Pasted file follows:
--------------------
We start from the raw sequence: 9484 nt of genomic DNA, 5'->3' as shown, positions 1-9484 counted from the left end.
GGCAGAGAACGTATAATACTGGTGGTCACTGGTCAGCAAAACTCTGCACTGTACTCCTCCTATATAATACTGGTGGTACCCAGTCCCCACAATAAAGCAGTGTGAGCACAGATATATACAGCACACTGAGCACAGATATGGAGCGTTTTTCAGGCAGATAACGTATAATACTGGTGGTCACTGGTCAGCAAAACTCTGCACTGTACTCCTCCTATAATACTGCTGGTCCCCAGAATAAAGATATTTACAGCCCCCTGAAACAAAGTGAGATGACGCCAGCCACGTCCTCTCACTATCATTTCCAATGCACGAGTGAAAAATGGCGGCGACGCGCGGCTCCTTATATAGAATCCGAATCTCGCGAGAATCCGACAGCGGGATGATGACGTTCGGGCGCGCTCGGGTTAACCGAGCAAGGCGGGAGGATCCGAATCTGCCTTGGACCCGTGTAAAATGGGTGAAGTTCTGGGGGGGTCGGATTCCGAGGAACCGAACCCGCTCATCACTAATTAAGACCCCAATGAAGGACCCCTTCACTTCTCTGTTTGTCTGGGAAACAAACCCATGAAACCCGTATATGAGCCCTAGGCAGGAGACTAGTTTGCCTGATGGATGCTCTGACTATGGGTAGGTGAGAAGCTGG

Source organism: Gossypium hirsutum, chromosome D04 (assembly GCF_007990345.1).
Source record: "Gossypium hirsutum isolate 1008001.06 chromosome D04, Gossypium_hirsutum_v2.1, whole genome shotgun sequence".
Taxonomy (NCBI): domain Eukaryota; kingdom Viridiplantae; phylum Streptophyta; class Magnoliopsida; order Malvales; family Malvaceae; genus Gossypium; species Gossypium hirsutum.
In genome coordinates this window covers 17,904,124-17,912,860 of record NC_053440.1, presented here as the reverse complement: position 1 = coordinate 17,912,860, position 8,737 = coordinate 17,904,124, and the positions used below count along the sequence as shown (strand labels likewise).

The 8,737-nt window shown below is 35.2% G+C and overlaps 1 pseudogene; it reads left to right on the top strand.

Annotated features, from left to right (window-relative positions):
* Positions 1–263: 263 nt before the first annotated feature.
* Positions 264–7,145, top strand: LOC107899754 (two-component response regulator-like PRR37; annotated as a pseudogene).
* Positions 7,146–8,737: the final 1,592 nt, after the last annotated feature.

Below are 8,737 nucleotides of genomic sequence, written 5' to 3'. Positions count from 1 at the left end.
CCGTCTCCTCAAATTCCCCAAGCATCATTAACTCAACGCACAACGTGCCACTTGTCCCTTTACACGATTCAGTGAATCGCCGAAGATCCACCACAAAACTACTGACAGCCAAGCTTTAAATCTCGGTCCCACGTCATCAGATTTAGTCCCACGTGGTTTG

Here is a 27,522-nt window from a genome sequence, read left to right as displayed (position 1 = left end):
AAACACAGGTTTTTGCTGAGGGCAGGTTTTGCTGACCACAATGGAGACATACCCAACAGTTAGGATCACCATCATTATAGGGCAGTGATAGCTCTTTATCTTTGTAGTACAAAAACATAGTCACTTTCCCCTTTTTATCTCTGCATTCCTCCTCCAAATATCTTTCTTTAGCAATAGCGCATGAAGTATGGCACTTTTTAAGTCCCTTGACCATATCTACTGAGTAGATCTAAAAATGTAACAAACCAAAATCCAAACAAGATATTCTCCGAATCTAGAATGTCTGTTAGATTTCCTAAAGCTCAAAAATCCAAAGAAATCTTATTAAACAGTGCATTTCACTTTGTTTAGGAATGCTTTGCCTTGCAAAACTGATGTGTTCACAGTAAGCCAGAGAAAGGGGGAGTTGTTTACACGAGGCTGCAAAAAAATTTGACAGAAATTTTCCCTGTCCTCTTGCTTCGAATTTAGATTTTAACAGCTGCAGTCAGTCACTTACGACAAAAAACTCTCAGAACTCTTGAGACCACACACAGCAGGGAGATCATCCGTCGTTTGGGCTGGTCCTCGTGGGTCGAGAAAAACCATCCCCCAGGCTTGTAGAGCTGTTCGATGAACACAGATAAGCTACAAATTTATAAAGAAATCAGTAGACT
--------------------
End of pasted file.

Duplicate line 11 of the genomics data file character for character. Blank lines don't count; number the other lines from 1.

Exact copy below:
* Positions 7,146–8,737: the final 1,592 nt, after the last annotated feature.